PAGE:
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Skis of the Future - Park Edge Durability
So thinking long term, what new introductions of applied matterials and mechanical design elements have been conceived, experimented with or conceived with that have any hopes to increase ski durability? Just so you know this would be for a dedicated park ski.
Increasing the overall structural integrity, by bracing the underside of the wood core (without compensating the flex) through super strong alloys underfoot could all interested me. these new supercores underfoot, could have this structure between the bases and wood core: which could be routered out with zero effect on the skis performance and long term durability as well as maintaining a good flexibility.
Or more interestingly, I'm currently rendering some design ideas; but the one I really have in mind would be larger, metal "strap like" braces which leave the maximum size of undisturbed core possible. Doing so, this supports the under foot edge because of the mounting around the sidewalls and exterior. These alloy braces would then be able to center the edge from the core to the topsheet, incorporating a higher grade metal underfoot, with a reinforced edge and sidewall (creating in a sense a shock casing) with beefy edges.
Feel free to add your thoughts, I'll add renderings soon. Is there any research done on this kind of topic? Feel free to add your thoughts or roast me, or research with me.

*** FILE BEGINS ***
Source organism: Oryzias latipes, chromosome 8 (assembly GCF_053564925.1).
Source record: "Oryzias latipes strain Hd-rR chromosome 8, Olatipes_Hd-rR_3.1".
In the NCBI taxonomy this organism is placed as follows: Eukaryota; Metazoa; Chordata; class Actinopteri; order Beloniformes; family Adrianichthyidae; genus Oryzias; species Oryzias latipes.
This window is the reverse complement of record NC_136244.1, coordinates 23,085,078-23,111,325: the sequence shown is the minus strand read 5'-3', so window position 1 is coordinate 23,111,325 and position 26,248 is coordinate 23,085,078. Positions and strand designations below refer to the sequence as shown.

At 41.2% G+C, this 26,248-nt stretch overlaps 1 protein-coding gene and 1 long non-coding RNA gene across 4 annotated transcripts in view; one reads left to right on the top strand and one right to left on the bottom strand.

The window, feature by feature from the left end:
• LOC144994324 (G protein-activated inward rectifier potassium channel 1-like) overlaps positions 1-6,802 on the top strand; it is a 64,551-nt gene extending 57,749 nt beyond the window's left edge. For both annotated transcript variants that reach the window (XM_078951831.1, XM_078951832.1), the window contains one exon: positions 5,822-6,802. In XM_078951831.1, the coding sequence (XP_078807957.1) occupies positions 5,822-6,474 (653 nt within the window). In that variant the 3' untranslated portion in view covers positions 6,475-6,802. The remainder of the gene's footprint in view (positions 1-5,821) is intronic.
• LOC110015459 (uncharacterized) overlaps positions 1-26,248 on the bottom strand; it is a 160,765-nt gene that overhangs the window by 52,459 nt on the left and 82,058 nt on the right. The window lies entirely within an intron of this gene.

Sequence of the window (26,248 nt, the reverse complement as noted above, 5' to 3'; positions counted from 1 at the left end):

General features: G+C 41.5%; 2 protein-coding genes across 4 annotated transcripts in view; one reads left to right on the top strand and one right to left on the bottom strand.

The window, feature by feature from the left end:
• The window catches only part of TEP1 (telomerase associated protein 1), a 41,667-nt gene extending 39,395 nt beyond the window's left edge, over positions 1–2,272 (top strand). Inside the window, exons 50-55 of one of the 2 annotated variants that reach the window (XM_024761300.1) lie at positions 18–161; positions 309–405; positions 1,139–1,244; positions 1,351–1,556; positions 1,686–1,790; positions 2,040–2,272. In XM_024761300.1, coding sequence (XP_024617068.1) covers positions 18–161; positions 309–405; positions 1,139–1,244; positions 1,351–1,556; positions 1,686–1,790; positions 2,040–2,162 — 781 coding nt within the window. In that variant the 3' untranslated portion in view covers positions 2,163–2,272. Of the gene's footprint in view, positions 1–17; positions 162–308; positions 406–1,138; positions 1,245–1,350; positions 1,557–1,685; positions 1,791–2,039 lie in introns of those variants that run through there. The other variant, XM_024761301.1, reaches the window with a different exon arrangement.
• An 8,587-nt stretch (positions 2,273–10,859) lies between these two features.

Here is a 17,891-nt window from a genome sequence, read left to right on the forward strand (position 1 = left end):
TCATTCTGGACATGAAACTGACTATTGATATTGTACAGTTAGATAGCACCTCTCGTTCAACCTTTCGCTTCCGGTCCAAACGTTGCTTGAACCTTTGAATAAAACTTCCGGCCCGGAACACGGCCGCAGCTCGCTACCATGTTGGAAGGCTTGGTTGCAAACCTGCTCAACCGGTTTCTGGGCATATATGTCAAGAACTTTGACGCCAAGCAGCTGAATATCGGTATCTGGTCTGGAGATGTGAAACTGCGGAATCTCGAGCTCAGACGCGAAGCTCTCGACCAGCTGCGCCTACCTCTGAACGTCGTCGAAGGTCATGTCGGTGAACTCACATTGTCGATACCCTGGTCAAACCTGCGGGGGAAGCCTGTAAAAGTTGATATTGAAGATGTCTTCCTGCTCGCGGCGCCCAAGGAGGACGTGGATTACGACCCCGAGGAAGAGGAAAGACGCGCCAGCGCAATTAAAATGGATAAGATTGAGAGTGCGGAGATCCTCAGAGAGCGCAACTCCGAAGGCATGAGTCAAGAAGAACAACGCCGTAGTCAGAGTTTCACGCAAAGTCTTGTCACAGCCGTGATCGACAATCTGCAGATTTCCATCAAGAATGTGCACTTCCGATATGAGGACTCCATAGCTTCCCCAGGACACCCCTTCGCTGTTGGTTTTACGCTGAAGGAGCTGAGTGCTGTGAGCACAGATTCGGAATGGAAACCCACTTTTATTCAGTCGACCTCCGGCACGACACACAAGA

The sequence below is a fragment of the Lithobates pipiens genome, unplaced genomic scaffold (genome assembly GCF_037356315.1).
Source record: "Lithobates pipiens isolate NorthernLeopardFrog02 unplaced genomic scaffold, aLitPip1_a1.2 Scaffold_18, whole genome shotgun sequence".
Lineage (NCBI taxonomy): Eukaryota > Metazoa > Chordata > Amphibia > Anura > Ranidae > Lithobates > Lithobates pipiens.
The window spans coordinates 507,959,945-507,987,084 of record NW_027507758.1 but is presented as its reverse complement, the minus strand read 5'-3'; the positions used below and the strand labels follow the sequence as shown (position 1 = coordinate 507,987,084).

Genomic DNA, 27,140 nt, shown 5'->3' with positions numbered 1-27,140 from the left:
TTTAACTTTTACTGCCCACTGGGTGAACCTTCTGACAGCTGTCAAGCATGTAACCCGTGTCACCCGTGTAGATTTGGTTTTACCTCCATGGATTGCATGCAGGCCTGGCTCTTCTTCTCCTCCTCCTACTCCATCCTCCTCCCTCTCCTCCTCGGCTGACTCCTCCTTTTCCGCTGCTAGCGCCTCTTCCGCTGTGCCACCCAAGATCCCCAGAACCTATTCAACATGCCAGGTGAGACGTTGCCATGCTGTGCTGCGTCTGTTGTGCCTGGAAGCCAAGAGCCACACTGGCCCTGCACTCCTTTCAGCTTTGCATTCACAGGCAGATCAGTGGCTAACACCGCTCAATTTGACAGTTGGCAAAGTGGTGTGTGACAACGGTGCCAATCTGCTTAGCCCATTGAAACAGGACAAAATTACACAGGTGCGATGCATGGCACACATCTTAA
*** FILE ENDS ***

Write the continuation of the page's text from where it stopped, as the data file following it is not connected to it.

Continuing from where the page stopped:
Just make the whole base a piece of steel. For the true urban warriors who dont give no fucks
great thoughts, reinforcements always help the longevity of a product, with the side effects of weight, cost and on-snow performance. The amount of time and weird tests we've spend [line] on this is exhausting but the journey continues on! bigger edges and base and good design / expoxy bonds only go so far and hopefully soon we can find the right balance of performance, price and construction to make park skis last a bit longer from the insane abuse they go thru. Urethane sidewalls (they bounce, feel weird), grind plates (too fast, too heavy), no edges (too fast, too bendy) the list goes on. Not to mention on longer rails the steel on steel actually heats up the edge in little micro areas which hardens and cracks (a serious issue when Wallisch was doing the world record). So many variables all boiling down to the simple fact of "little steel slamming and sliding into bigger steel and concrete thousands of times over time (seriously think about how maybe impacts you have) the big steel always wins. stoked to see what your concepts are. -jm
If I am not mistaken, Dynastar tried using titanium edges back around 2005/2006 for a concept trouble maker ski for their pro team. I assume they thought that metal has some properties that would make the edge last longer than the standard steel edges. I got good deals on Dynastar around this time so I skied them for years but it wouldn't take more than one day of park riding or even just a prolonged hiking session on a rail to get multiple edge cracks. If I could have afforded to, I literally would have destroyed multiple pairs of those skis each year. I had to start setting aside a separate pair of skis for hitting jumps or riding pipe because I needed edges that weren't blown out.
In contrast, I skied a pair of Liberty LTEs for 7 years (just retired them) and used them as my 'rail ski' for several of those years. They had a few edge cracks but none that actually ripped out. I would say that in general, ski companies are doing a good job of making durable skis and hopefully some of the concepts prove to be even better.
Your never gonna make edges that don't crack, steel hitting steel either your edges break or the rail does (not ideal).
The real future is keeping the cracked edges in longer and developing a simpler method of replacing them than the current technique with the tiny screws and epoxy that is so easy to fuck up without precision tools.
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